Mind the gap: Engineering Teams in 21st century, Management in 20th century

by Avienaash Shiralige

Quite often I get to see engineering teams – upto middle management being new to agile, are ready to give it a try. But they have real problem on hand that is – coaches asking them to:

  • Embrace change from business and at technical practices level
  • Question traditional approaches of development
  • Do some planning not much
  • Do some analysis not much – leading to analysis paralysis  and list goes on…

But engineering teams have to give their management:

  • Long term plan
  • Have to commit to project estimates at the start
  • Accept all the scope changes keeping time almost same and goes on….

Culture gap

Saying “NO” to unrealistic expectations, scope and time is biggest cultural change. We see it so often. You can read more about this in my earlier post Sustainable Pace: Does Culture Play Any Role At All 

One of the biggest myths in the industry or mis-understanding is:  “Agile is for engineering teams”. It is engineering team who has to adopt to agile way of working to deliver sooner than they were doing earlier. It is them who have to accept changes from business. This kind of agile implementation fails miserably. Even business must be ready to accept surprises or changes from the engineering team. If engineering teams hit a roadblock and unable to deliver few stories(assuming product team was informed timely) then management should try to accept this. Business must be flexible to accept change.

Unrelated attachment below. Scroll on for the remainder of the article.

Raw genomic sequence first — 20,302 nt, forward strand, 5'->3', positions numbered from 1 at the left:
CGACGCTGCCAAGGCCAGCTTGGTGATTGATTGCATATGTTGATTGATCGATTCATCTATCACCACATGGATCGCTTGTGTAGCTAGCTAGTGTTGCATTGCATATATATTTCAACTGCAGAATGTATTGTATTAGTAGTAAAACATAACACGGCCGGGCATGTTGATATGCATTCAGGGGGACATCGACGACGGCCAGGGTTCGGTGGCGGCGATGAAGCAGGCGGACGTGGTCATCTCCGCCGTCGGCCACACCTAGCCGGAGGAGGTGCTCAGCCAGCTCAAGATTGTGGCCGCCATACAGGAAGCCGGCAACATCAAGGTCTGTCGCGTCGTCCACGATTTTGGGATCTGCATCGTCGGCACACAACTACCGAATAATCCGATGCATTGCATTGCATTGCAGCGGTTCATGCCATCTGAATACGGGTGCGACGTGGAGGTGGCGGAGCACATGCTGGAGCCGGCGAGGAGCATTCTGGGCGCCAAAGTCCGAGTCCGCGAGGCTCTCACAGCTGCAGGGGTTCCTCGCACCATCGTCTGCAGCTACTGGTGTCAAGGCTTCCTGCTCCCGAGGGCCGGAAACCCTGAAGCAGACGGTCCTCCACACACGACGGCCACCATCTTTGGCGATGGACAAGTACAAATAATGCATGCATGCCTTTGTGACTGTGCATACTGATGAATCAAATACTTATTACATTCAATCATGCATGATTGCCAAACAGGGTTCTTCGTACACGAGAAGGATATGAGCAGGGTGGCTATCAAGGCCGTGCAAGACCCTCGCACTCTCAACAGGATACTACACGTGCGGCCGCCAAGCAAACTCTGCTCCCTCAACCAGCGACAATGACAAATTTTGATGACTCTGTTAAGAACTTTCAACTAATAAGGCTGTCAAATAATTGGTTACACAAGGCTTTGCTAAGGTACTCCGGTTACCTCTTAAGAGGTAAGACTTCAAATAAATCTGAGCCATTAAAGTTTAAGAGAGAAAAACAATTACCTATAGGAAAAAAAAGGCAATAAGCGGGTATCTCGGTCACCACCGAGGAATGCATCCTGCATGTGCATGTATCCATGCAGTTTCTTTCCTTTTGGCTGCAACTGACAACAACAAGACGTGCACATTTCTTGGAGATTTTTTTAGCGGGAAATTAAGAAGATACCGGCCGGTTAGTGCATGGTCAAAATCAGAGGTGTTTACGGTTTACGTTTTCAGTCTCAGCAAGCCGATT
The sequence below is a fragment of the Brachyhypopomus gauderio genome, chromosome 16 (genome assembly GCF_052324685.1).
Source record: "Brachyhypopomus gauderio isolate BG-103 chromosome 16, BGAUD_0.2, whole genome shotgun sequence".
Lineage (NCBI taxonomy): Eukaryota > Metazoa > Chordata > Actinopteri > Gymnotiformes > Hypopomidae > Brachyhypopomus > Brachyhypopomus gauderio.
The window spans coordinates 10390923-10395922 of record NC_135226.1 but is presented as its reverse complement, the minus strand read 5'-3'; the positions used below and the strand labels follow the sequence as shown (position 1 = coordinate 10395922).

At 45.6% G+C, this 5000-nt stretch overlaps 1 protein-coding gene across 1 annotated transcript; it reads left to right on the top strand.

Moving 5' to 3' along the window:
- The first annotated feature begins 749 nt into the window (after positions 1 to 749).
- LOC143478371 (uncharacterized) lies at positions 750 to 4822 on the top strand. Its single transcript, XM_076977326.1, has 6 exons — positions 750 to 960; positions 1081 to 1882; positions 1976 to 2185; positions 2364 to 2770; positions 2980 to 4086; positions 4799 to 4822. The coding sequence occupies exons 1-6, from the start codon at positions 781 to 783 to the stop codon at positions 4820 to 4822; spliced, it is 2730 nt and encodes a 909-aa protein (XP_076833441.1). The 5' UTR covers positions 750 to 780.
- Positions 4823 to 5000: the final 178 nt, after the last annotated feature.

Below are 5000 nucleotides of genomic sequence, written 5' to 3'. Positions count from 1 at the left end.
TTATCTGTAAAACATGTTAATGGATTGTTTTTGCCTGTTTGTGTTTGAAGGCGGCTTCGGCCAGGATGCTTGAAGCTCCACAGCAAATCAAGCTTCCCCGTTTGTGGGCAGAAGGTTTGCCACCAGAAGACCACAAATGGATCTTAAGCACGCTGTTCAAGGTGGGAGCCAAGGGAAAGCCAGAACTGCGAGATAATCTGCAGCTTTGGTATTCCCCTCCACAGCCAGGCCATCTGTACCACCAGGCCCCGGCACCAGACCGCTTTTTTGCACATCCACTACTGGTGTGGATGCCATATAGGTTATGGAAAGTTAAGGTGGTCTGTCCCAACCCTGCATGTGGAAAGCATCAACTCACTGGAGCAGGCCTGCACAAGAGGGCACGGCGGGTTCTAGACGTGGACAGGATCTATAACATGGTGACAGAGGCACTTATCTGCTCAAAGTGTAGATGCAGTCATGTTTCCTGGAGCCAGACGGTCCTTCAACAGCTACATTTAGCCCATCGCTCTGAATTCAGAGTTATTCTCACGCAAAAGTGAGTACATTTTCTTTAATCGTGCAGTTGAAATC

Hence embracing change is both ways. Management can not be practicing traditional school of thought like “I want everything by this time” – “command-and-control behaviours” and expect their teams to be fast, agile and flexible.

Spread the love
  •  
  •  
  •  
  •  
  •  
  •  
Harish Chander May 14, 2016 at 2:09 pm

I would rather say that agile adoption should be top down, if an Organization want to succeed. If Management is not aligned to agile thinking, the experiment is likely to fail and the blame would wrongly be put on Agile.

Avienaash Shiralige July 27, 2016 at 11:57 pm

Just top down may not work if people don’t support it. hence pilot projects route are taken by many companies. Mostly you have huge resistance at middle management layer.

Harish Chander July 28, 2016 at 12:57 pm

Pilot project route is fine for smaller and relatively independent projects. But in case there are many dependencies across the teams, pilot projects fail miserably. In such a scenario, top down approach seems to be the only workable idea.

Comments on this entry are closed.

Previous post:

Next post: